Renault Megane GT 220 review
Renault hopes to inject a new lease of life into the aging Megane with GT 220 warm hatch
The Megane GT 220 is great to drive, thanks to its Renaultsport roots. It has a gutsy engine and a great chassis, plus it's a practical car. Age counts against the Megane now, though. It's not as refined as more modern rivals, it's thirsty and the styling could be more exciting to match the driving experience.
Released in 2008, the Mégane is showing its age, but Renault hopes to keep the family hatch fresh with this £23,250 GT 220 version – a half-way house between the normal car and the sizzling Renaultsport hot hatch.
The Mégane’s design might be a bit long in the tooth, but this enhanced GT 220 version is great to drive. That’s because Renaultsport has tuned the chassis, carrying over the Mégane RS’s suspension settings.
The car is much firmer as a result, so it doesn’t ride calmly, but point the tweaked Mégane down a bumpy, undulating back road and the stiffer set-up comes into its own. It feels tied down, and the detailed feedback through the steering and chassis inspire confidence to push harder.
The Renault is powered by a 2.0-litre turbo engine, which gives good performance. There's plenty of punch from this engine, with 340Nm of torque being available early on.
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It’s also accompanied by a devilishly rorty soundtrack as you rev the engine hard. The Mégane is quick to accelerate through the gears from 30-70mph, while the braking system – lifted from the hottest Renaultsport Mégane – means this GT 220 edition stops very well, although the pedal felt soft and mushy after a few hard stops.
The Renault feels edgy and alert all of the time. It’s still quite refined at speed, but the GT 220 doesn’t feel as calm when cruising. It’s not uncomfortable, but long distances in the Renault will leave you feeling tired.
On the outside, there are a few design touches to set it apart from the rest of the Mégane line-up, but even this facelifted car’s more slender headlights, silver plastic bumper inserts and 18-inch alloy wheels can’t sharpen up the bulbous shape.
Compared to newer rivals, the Mégane lacks visual impact – even though this is a compromise between a performance hatchback and a practical everyday family car, it could do with a bigger rear spoiler and deeper side skirts to toughen up the look.
It’s not all bad, though. There are a few extravagant design touches, including Renault’s oversized grille badge, bespoke GT 220 logos on the pillars, and silver mirror caps to brighten up the Mégane’s otherwise anonymous image.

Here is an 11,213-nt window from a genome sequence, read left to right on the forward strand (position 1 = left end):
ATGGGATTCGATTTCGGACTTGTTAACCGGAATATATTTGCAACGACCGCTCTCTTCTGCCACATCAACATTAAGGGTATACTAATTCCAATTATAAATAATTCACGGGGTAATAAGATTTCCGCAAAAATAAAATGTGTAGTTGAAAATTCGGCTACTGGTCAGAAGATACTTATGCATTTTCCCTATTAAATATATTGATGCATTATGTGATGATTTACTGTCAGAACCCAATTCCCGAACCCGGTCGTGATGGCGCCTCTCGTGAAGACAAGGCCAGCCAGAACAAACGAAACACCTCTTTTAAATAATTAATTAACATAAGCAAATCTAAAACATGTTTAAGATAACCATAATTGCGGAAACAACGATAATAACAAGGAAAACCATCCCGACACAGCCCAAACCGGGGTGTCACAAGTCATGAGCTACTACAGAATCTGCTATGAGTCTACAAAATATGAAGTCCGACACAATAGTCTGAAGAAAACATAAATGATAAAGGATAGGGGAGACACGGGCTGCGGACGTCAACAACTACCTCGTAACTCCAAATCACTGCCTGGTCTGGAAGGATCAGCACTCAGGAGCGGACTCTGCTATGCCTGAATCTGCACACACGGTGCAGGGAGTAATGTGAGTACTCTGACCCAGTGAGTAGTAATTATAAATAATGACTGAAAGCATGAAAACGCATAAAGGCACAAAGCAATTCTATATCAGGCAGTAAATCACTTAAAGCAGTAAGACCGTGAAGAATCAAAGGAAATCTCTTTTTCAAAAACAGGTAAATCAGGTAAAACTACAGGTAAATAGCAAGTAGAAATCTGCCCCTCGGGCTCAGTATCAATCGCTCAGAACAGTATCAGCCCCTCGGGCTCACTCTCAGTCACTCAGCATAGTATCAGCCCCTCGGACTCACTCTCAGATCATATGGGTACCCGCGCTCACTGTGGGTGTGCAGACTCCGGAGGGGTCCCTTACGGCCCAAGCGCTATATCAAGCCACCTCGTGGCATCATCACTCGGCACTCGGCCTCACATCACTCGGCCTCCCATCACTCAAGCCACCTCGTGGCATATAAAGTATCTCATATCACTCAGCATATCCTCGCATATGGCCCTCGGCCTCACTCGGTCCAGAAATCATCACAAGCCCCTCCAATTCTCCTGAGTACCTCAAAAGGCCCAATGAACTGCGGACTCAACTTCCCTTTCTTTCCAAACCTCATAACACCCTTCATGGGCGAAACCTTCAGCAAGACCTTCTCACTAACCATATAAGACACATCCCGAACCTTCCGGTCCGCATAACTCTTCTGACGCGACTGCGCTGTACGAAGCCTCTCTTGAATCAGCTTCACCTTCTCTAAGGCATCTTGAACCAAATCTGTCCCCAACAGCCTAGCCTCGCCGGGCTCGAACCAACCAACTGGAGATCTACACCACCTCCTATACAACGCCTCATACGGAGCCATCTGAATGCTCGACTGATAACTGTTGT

Like the exterior, the cabin feels outdated. It’s a sea of plastic that Renault has tried to liven up with a carbon dash insert and some sportier seats. These do give plenty of support, and the contrasting red stitching is a nice touch.
The Mégane’s biggest problem is the old-school infotainment system. It has been updated with the same features as in the current Clio and Captur, but whereas those cars get a large, clear touchscreen, the control interface here is awkward. There are some neat features locked up in the Renault’s TomTom-based system – including the £500 Renaultsport Monitor if you spec it – but getting the most from them can prove frustrating.
The relatively featureless styling does mean the Mégane offers lots of room inside. Headroom is decent and access to the rear is easy thanks to the large doors that open wide.
The boot is a good size, too, at 405 litres, and there’s some extra storage under the floor even with the £95 optional space saver spare wheel.
Inside, storage is adequate, but there are some annoying quirks to the layout – the cup-holder is in an awkward position in front of the dash, and a big fusebox eats into glovebox room. The door bins are a useful shape, even in the back, with plenty of space for trinkets and other items.
Sat-nav, Bluetooth, cruise control (non-adaptive here), keyless go, parking sensors and a reversing camera all come as standard, although you’ll need to fork out an extra £250 for a DAB radio.
When it comes to efficiency, the Mégane lags behind more recent rivals, emitting 169g/km of CO2 even though it’s fitted with stop/start. This means a Benefit in Kind rate of 29 per cent, which bumps up company car costs to £2,565 for higher-rate tax payers.